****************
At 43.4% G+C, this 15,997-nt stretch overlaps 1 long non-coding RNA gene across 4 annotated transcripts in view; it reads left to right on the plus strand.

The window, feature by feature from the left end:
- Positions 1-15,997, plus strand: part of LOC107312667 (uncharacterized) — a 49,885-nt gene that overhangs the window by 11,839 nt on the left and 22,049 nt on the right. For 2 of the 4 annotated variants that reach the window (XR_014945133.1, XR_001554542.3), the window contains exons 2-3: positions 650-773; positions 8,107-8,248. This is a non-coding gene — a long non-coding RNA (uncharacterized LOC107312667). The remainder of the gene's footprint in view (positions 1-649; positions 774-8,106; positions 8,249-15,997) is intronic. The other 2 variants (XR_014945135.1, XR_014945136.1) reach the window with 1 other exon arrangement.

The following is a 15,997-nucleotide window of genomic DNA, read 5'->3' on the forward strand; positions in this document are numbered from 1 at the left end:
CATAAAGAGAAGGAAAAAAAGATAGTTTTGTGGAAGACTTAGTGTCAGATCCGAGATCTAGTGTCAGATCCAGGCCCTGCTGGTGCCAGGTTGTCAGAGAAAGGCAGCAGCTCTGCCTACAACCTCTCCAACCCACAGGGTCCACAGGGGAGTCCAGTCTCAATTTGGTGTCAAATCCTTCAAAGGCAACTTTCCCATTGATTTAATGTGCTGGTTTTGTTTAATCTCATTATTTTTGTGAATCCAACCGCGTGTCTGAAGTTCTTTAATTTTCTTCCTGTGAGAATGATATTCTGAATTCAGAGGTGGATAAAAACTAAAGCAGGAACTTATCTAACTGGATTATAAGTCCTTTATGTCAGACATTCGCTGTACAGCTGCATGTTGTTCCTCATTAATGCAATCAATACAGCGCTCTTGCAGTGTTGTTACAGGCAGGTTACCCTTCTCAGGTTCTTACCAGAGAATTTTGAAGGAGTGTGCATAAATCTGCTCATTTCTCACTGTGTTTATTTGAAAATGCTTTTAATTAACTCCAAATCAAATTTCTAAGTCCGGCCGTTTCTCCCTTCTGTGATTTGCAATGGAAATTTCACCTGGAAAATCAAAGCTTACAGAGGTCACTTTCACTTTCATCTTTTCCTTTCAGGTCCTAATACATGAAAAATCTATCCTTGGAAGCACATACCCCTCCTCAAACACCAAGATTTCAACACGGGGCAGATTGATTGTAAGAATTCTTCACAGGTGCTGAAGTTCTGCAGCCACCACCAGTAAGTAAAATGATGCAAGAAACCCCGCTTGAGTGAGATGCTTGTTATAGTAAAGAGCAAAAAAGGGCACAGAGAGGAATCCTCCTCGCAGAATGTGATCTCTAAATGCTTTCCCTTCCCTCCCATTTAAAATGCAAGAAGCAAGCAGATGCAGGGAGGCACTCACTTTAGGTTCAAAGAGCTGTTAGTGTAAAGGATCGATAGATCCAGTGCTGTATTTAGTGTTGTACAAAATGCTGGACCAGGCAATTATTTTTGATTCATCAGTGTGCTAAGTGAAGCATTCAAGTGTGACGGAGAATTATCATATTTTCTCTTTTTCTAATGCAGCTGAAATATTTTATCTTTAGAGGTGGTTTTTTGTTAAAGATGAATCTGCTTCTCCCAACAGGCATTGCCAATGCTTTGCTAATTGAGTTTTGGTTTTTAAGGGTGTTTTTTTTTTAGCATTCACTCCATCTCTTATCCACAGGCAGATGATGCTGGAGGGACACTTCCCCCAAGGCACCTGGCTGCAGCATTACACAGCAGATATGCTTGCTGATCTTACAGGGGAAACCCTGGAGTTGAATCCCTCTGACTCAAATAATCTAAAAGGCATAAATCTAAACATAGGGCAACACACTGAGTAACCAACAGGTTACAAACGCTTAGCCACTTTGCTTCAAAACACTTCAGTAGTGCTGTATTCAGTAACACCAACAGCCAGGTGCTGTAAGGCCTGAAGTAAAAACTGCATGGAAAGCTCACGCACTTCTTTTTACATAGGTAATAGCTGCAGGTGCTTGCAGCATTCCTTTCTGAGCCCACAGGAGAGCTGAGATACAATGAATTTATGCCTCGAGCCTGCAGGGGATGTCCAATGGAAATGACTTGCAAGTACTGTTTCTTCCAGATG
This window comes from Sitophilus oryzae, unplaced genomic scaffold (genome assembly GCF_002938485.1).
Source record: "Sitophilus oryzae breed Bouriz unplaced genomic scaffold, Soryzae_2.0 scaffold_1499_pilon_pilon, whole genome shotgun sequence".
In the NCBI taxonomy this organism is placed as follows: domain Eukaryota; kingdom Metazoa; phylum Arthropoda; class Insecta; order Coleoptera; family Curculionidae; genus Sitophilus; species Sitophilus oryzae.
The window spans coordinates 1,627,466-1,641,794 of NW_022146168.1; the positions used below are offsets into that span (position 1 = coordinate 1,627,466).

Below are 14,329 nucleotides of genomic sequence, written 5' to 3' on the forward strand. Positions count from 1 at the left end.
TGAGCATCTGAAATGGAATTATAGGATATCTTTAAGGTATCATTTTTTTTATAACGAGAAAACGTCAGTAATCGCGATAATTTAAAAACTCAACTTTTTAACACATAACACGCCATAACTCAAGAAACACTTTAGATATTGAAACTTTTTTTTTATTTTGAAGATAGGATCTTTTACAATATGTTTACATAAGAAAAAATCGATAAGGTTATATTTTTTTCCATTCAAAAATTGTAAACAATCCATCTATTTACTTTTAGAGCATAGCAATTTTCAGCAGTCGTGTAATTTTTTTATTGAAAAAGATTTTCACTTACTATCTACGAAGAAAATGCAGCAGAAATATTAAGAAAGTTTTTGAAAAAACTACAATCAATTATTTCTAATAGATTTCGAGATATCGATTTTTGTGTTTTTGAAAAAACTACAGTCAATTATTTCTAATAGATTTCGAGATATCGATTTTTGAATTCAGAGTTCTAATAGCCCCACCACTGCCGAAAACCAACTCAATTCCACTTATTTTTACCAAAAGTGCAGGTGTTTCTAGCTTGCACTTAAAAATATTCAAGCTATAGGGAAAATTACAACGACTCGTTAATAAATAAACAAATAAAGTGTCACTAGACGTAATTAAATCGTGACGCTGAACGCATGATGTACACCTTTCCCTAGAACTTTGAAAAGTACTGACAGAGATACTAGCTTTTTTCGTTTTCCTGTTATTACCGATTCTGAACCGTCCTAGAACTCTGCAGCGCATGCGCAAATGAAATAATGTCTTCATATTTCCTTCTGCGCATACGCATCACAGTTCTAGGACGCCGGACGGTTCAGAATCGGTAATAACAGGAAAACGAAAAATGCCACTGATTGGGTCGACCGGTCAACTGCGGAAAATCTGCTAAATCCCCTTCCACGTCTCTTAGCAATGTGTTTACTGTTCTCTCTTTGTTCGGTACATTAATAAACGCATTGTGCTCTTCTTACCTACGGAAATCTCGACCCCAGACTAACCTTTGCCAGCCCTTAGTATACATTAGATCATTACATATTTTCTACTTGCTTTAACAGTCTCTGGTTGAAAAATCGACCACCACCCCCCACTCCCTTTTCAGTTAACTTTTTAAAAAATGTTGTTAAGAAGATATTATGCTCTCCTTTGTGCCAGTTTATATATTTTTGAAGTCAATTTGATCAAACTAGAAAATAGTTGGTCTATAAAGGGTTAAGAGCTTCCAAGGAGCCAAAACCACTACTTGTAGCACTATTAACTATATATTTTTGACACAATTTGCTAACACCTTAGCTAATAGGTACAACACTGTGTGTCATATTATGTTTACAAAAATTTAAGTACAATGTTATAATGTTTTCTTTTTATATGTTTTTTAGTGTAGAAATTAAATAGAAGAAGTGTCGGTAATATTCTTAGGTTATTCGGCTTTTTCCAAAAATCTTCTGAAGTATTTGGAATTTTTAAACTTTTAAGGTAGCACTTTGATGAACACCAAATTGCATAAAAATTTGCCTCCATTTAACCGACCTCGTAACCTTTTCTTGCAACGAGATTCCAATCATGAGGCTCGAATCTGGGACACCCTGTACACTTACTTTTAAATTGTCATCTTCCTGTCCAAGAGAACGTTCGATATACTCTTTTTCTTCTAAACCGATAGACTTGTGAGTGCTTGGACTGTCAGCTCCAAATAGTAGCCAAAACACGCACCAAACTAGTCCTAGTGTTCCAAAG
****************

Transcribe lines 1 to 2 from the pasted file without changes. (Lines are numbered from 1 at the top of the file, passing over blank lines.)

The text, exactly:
At 43.4% G+C, this 15,997-nt stretch overlaps 1 long non-coding RNA gene across 4 annotated transcripts in view; it reads left to right on the plus strand.

The window, feature by feature from the left end: